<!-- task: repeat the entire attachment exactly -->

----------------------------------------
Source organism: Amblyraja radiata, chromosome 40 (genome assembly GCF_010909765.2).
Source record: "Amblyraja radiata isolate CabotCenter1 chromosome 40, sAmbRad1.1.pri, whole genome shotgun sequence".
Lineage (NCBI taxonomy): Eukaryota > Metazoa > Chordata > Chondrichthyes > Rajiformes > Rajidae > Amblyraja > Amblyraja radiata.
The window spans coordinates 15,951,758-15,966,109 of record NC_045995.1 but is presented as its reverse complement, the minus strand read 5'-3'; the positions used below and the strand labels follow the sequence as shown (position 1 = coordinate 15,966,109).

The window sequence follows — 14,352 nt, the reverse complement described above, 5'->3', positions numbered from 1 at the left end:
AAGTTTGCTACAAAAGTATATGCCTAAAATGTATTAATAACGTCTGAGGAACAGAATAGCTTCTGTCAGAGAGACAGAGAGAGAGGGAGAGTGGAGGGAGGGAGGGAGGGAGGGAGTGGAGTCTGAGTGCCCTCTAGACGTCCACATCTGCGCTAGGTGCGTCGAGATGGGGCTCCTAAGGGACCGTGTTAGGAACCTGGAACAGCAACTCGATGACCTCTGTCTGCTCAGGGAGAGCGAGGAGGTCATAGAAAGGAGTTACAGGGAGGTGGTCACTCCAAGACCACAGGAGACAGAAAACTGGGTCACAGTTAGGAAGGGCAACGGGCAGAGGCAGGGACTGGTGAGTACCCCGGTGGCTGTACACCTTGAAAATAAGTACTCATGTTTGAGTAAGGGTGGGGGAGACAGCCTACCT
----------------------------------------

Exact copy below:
Source organism: Amblyraja radiata, chromosome 40 (genome assembly GCF_010909765.2).
Source record: "Amblyraja radiata isolate CabotCenter1 chromosome 40, sAmbRad1.1.pri, whole genome shotgun sequence".
Lineage (NCBI taxonomy): Eukaryota > Metazoa > Chordata > Chondrichthyes > Rajiformes > Rajidae > Amblyraja > Amblyraja radiata.
The window spans coordinates 15,951,758-15,966,109 of record NC_045995.1 but is presented as its reverse complement, the minus strand read 5'-3'; the positions used below and the strand labels follow the sequence as shown (position 1 = coordinate 15,966,109).

The window sequence follows — 14,352 nt, the reverse complement described above, 5'->3', positions numbered from 1 at the left end:
AAGTTTGCTACAAAAGTATATGCCTAAAATGTATTAATAACGTCTGAGGAACAGAATAGCTTCTGTCAGAGAGACAGAGAGAGAGGGAGAGTGGAGGGAGGGAGGGAGGGAGGGAGTGGAGTCTGAGTGCCCTCTAGACGTCCACATCTGCGCTAGGTGCGTCGAGATGGGGCTCCTAAGGGACCGTGTTAGGAACCTGGAACAGCAACTCGATGACCTCTGTCTGCTCAGGGAGAGCGAGGAGGTCATAGAAAGGAGTTACAGGGAGGTGGTCACTCCAAGACCACAGGAGACAGAAAACTGGGTCACAGTTAGGAAGGGCAACGGGCAGAGGCAGGGACTGGTGAGTACCCCGGTGGCTGTACACCTTGAAAATAAGTACTCATGTTTGAGTAAGGGTGGGGGAGACAGCCTACCT